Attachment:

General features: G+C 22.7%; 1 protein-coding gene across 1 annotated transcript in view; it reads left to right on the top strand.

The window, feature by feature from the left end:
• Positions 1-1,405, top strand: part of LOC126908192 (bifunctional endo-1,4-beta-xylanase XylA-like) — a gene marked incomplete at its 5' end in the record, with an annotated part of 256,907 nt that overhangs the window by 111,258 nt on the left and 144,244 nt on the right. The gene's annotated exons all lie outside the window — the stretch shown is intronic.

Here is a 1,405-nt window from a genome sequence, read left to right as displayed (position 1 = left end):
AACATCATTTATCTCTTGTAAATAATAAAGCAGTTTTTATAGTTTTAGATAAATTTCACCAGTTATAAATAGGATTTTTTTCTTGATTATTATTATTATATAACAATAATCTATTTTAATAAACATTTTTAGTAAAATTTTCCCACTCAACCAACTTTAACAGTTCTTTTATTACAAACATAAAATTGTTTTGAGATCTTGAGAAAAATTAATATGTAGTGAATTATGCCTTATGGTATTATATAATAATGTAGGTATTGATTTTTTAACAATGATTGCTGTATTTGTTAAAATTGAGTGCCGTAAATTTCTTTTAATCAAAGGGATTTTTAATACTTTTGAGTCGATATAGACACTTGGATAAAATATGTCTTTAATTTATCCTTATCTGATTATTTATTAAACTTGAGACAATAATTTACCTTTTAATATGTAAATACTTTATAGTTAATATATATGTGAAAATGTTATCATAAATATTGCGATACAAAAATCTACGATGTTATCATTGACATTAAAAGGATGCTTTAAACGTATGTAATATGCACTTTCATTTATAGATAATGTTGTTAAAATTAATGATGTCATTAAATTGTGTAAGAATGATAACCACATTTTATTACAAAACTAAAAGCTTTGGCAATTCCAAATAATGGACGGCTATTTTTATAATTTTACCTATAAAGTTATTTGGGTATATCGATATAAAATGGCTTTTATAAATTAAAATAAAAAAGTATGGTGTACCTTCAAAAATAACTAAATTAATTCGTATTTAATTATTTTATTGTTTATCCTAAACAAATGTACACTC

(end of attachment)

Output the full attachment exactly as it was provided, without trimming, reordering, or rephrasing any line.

General features: G+C 22.7%; 1 protein-coding gene across 1 annotated transcript in view; it reads left to right on the top strand.

The window, feature by feature from the left end:
• Positions 1-1,405, top strand: part of LOC126908192 (bifunctional endo-1,4-beta-xylanase XylA-like) — a gene marked incomplete at its 5' end in the record, with an annotated part of 256,907 nt that overhangs the window by 111,258 nt on the left and 144,244 nt on the right. The gene's annotated exons all lie outside the window — the stretch shown is intronic.

Here is a 1,405-nt window from a genome sequence, read left to right as displayed (position 1 = left end):
AACATCATTTATCTCTTGTAAATAATAAAGCAGTTTTTATAGTTTTAGATAAATTTCACCAGTTATAAATAGGATTTTTTTCTTGATTATTATTATTATATAACAATAATCTATTTTAATAAACATTTTTAGTAAAATTTTCCCACTCAACCAACTTTAACAGTTCTTTTATTACAAACATAAAATTGTTTTGAGATCTTGAGAAAAATTAATATGTAGTGAATTATGCCTTATGGTATTATATAATAATGTAGGTATTGATTTTTTAACAATGATTGCTGTATTTGTTAAAATTGAGTGCCGTAAATTTCTTTTAATCAAAGGGATTTTTAATACTTTTGAGTCGATATAGACACTTGGATAAAATATGTCTTTAATTTATCCTTATCTGATTATTTATTAAACTTGAGACAATAATTTACCTTTTAATATGTAAATACTTTATAGTTAATATATATGTGAAAATGTTATCATAAATATTGCGATACAAAAATCTACGATGTTATCATTGACATTAAAAGGATGCTTTAAACGTATGTAATATGCACTTTCATTTATAGATAATGTTGTTAAAATTAATGATGTCATTAAATTGTGTAAGAATGATAACCACATTTTATTACAAAACTAAAAGCTTTGGCAATTCCAAATAATGGACGGCTATTTTTATAATTTTACCTATAAAGTTATTTGGGTATATCGATATAAAATGGCTTTTATAAATTAAAATAAAAAAGTATGGTGTACCTTCAAAAATAACTAAATTAATTCGTATTTAATTATTTTATTGTTTATCCTAAACAAATGTACACTC